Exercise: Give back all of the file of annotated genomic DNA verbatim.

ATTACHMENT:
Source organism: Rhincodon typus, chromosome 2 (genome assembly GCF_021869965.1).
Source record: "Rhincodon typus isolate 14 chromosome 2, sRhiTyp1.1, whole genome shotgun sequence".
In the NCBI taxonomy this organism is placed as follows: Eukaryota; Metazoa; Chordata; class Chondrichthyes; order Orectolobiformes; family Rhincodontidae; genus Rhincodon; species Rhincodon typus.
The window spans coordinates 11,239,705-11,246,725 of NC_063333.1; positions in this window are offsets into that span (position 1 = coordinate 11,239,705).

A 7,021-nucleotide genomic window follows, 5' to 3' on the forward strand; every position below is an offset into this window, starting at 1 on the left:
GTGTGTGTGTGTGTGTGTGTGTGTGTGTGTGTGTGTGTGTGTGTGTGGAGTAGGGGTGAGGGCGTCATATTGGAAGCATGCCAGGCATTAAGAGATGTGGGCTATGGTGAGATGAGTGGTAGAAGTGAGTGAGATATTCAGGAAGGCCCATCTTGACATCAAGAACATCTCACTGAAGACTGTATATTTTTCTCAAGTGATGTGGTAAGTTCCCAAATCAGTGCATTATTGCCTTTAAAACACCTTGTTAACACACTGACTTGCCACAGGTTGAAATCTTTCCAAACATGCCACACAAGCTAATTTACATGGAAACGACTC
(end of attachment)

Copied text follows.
Source organism: Rhincodon typus, chromosome 2 (genome assembly GCF_021869965.1).
Source record: "Rhincodon typus isolate 14 chromosome 2, sRhiTyp1.1, whole genome shotgun sequence".
In the NCBI taxonomy this organism is placed as follows: Eukaryota; Metazoa; Chordata; class Chondrichthyes; order Orectolobiformes; family Rhincodontidae; genus Rhincodon; species Rhincodon typus.
The window spans coordinates 11,239,705-11,246,725 of NC_063333.1; positions in this window are offsets into that span (position 1 = coordinate 11,239,705).

A 7,021-nucleotide genomic window follows, 5' to 3' on the forward strand; every position below is an offset into this window, starting at 1 on the left:
GTGTGTGTGTGTGTGTGTGTGTGTGTGTGTGTGTGTGTGTGTGTGTGGAGTAGGGGTGAGGGCGTCATATTGGAAGCATGCCAGGCATTAAGAGATGTGGGCTATGGTGAGATGAGTGGTAGAAGTGAGTGAGATATTCAGGAAGGCCCATCTTGACATCAAGAACATCTCACTGAAGACTGTATATTTTTCTCAAGTGATGTGGTAAGTTCCCAAATCAGTGCATTATTGCCTTTAAAACACCTTGTTAACACACTGACTTGCCACAGGTTGAAATCTTTCCAAACATGCCACACAAGCTAATTTACATGGAAACGACTC